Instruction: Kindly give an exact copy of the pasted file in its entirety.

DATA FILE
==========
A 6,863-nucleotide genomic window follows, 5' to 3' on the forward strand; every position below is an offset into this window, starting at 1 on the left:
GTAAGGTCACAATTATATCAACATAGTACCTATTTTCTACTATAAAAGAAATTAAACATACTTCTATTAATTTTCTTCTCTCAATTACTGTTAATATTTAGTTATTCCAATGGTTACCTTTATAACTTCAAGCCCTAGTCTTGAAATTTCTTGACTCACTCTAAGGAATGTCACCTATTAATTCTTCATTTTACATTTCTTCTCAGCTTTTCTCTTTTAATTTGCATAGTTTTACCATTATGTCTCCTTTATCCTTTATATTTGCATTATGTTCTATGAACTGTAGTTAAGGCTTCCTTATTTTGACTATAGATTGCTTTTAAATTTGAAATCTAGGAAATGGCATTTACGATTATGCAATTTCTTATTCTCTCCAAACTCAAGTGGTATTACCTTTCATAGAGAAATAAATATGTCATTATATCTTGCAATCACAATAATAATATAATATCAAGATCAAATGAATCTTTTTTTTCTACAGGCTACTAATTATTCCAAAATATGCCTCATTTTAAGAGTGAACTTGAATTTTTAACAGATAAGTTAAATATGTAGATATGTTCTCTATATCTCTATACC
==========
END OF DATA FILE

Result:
A 6,863-nucleotide genomic window follows, 5' to 3' on the forward strand; every position below is an offset into this window, starting at 1 on the left:
GTAAGGTCACAATTATATCAACATAGTACCTATTTTCTACTATAAAAGAAATTAAACATACTTCTATTAATTTTCTTCTCTCAATTACTGTTAATATTTAGTTATTCCAATGGTTACCTTTATAACTTCAAGCCCTAGTCTTGAAATTTCTTGACTCACTCTAAGGAATGTCACCTATTAATTCTTCATTTTACATTTCTTCTCAGCTTTTCTCTTTTAATTTGCATAGTTTTACCATTATGTCTCCTTTATCCTTTATATTTGCATTATGTTCTATGAACTGTAGTTAAGGCTTCCTTATTTTGACTATAGATTGCTTTTAAATTTGAAATCTAGGAAATGGCATTTACGATTATGCAATTTCTTATTCTCTCCAAACTCAAGTGGTATTACCTTTCATAGAGAAATAAATATGTCATTATATCTTGCAATCACAATAATAATATAATATCAAGATCAAATGAATCTTTTTTTTCTACAGGCTACTAATTATTCCAAAATATGCCTCATTTTAAGAGTGAACTTGAATTTTTAACAGATAAGTTAAATATGTAGATATGTTCTCTATATCTCTATACC